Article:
Once they had received the second gift of the Holy Spirit, they were bold and courageous in announcing the faith to all. By the grace of the Pentecost outpouring of the Holy Spirit, the first disciples went out into the whole world to preach the truth of Christ and to bring the love of Christ to all the world, especially through the sacraments. It is clear how the Resurrection, the Ascension and the Descent of the Holy Spirit are inextricably related to one another, as three moments in Christ’s one work of redemption.

Baptism, Confirmation and the Holy Eucharist

Reflection on the three events of the Resurrection helps us to understand our own life in Christ. Christ, seated at the right hand of the Father, has, with God the Father, poured out the Holy Spirit upon us for the first time at our baptism. Baptism is our personal Easter. The first outpouring of the Holy Spirit, through the cleansing and life-giving waters of Baptism, washed away the stain of original sin from our souls and brought our souls to life in Christ, in the Church, His Mystical Body. Through baptism, God the Father has chosen us as His true sons and daughters in Christ, His only Son.

The first outpouring of the Holy Spirit into our lives at baptism is completed by a second outpouring at confirmation, strengthening and increasing God’s life within us, so that we may not only have faith in Christ but also proclaim faith in Christ to the whole world. Confirmation is our personal Pentecost. From the moment of our confirmation, we are to witness to Christ before others. We draw upon the grace of the Holy Spirit each day to be faithful to Christ, to the promptings of the Holy Spirit within us, so that in everything we think and say and do we will be true to our identity as sons and daughters of God.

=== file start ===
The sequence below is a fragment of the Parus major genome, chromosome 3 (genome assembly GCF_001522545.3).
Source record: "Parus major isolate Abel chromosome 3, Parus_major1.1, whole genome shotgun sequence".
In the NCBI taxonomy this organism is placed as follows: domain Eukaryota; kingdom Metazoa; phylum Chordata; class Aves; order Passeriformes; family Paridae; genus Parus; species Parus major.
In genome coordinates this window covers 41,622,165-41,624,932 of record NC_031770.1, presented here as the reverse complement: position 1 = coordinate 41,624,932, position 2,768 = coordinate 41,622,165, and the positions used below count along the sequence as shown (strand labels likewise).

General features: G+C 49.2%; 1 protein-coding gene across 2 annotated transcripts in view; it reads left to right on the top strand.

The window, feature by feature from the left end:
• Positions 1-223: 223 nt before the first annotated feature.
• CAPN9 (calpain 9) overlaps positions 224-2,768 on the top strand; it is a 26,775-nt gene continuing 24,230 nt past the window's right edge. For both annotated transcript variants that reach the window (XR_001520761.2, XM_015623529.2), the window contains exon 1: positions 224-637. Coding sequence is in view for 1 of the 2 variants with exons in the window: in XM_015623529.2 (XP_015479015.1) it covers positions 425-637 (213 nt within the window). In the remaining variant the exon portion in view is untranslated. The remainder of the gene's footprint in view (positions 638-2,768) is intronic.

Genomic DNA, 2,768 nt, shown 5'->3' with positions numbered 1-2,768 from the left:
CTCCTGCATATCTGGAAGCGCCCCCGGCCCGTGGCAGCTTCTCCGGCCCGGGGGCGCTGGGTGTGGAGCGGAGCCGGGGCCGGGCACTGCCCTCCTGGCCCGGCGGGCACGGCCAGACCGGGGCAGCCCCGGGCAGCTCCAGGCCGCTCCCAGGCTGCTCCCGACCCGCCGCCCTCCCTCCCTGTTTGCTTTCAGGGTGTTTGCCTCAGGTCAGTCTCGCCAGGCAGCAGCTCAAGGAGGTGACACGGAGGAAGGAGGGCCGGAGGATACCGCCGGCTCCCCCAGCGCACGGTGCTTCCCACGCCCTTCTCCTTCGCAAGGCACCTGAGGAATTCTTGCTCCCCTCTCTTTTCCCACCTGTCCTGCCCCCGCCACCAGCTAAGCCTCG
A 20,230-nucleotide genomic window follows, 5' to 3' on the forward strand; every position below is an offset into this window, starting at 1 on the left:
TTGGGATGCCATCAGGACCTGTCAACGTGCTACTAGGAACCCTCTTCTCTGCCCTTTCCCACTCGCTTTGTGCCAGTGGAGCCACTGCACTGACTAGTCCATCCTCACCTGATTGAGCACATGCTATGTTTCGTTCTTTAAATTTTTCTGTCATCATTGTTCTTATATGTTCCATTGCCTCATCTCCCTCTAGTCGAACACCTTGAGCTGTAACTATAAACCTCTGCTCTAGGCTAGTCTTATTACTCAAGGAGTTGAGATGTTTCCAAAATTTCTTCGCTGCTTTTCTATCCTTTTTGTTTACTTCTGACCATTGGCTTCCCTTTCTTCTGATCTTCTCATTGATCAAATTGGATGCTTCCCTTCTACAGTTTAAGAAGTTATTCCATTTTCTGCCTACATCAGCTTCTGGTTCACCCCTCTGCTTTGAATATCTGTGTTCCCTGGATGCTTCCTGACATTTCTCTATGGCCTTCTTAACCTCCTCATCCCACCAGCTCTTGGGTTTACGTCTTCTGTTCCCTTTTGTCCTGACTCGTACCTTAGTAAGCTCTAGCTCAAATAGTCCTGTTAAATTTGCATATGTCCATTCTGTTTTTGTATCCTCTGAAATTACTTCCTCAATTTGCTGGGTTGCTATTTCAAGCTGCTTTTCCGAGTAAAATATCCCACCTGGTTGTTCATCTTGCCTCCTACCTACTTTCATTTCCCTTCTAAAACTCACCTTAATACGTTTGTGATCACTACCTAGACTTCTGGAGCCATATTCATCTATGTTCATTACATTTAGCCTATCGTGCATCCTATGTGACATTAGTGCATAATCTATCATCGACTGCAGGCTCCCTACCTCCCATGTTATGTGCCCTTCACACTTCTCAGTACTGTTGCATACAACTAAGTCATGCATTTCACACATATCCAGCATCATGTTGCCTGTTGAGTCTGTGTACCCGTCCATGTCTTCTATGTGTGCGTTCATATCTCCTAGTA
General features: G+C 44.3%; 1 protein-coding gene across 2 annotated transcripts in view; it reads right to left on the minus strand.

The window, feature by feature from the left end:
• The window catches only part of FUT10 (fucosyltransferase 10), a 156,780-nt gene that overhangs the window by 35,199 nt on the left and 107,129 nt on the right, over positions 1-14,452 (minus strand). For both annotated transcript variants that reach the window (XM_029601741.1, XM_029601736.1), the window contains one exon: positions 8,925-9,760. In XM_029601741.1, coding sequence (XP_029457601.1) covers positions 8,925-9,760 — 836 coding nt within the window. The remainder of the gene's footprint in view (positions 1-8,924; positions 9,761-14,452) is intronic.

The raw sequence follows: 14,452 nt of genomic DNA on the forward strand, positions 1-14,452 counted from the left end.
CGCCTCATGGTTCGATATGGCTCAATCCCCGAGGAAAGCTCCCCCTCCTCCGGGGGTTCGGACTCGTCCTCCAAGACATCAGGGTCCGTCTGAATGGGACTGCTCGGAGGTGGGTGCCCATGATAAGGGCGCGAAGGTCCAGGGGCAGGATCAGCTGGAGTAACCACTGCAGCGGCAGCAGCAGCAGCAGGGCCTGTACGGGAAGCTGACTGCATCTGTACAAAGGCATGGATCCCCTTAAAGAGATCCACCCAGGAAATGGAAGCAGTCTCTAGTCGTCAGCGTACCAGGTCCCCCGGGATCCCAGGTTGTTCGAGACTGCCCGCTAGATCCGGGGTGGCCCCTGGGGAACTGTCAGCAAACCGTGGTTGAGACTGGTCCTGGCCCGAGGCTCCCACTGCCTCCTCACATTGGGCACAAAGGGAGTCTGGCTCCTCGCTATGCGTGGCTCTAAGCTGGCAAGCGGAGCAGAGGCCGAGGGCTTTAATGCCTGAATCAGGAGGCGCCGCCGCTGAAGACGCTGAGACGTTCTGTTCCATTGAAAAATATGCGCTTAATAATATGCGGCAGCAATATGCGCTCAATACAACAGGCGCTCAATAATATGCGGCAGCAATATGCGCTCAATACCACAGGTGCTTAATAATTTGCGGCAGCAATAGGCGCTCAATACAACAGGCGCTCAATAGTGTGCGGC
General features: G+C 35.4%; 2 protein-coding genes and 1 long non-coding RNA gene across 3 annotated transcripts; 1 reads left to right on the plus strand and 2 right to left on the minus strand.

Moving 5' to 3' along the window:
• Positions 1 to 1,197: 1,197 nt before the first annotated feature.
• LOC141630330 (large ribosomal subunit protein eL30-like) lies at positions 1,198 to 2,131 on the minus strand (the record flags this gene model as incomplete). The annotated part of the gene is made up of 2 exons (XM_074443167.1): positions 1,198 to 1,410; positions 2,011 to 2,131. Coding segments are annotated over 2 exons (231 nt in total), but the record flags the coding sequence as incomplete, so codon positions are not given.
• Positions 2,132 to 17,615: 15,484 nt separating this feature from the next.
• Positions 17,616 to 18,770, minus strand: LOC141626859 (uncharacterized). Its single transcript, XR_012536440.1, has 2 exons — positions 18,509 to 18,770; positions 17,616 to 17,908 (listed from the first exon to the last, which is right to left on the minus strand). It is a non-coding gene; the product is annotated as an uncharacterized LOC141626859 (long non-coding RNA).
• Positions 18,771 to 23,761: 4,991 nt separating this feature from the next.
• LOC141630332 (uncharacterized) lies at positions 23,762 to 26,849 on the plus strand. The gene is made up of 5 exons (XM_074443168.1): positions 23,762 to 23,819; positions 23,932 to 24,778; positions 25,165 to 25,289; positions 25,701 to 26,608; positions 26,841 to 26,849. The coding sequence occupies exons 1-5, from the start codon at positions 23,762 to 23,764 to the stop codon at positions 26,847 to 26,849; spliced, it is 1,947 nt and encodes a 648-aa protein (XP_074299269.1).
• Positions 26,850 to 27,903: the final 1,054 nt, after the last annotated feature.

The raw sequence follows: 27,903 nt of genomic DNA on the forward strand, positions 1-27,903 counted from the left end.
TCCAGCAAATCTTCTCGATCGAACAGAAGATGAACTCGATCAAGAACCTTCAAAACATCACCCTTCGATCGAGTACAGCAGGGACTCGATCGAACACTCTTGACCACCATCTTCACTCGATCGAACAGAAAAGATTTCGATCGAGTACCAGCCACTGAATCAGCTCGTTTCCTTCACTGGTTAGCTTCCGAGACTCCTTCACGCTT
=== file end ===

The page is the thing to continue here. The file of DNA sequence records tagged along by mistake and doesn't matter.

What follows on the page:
The life of the Holy Spirit within us, through Baptism and Confirmation, is healed and nourished through the holy Eucharist, Christ’s true Body and Blood given to us as heavenly medicine and food.

With our First Holy Communion, we enjoy the greatest gift which God gives to us in the Church, the gift of His Son’s very life, first given up for us on the cross at Calvary. So essential is the holy Eucharist to our life in Christ that Christ instituted this sacrament on the night before He died, so that the gift of eternal life which He was to win for us by dying on the cross and rising from the dead would be ours always in the Church. Those who have come alive in Christ through baptism and are Christ’s witnesses in the world through confirmation desire to be in Christ’s company and to have full communion with Christ. Christ comes to us in holy Communion to be received into our inmost being. Christ accompanies and leads us on our life-pilgrimage, especially through participation in the holy Eucharist. That is why participation in Sunday Mass is a solemn obligation for us, under pain of mortal sin. That is also why many in the Church participate in Mass daily or several times a week in addition to Sunday Mass. By an act of spiritual communion, we express our desire for Christ, even when we are unable to receive Him in holy Communion.

During the Easter season, let us return often in prayer to our baptism, confirmation and First Holy Communion, remembering their source in Christ risen from the dead, ascended to the right hand of the Father, and sending forth the Holy Spirit. Let us recognize how Christ lives within us through the sacraments. Let us thank God and ask God for the grace to live ever more fully in Christ, faithful to the grace given to us in the sacraments.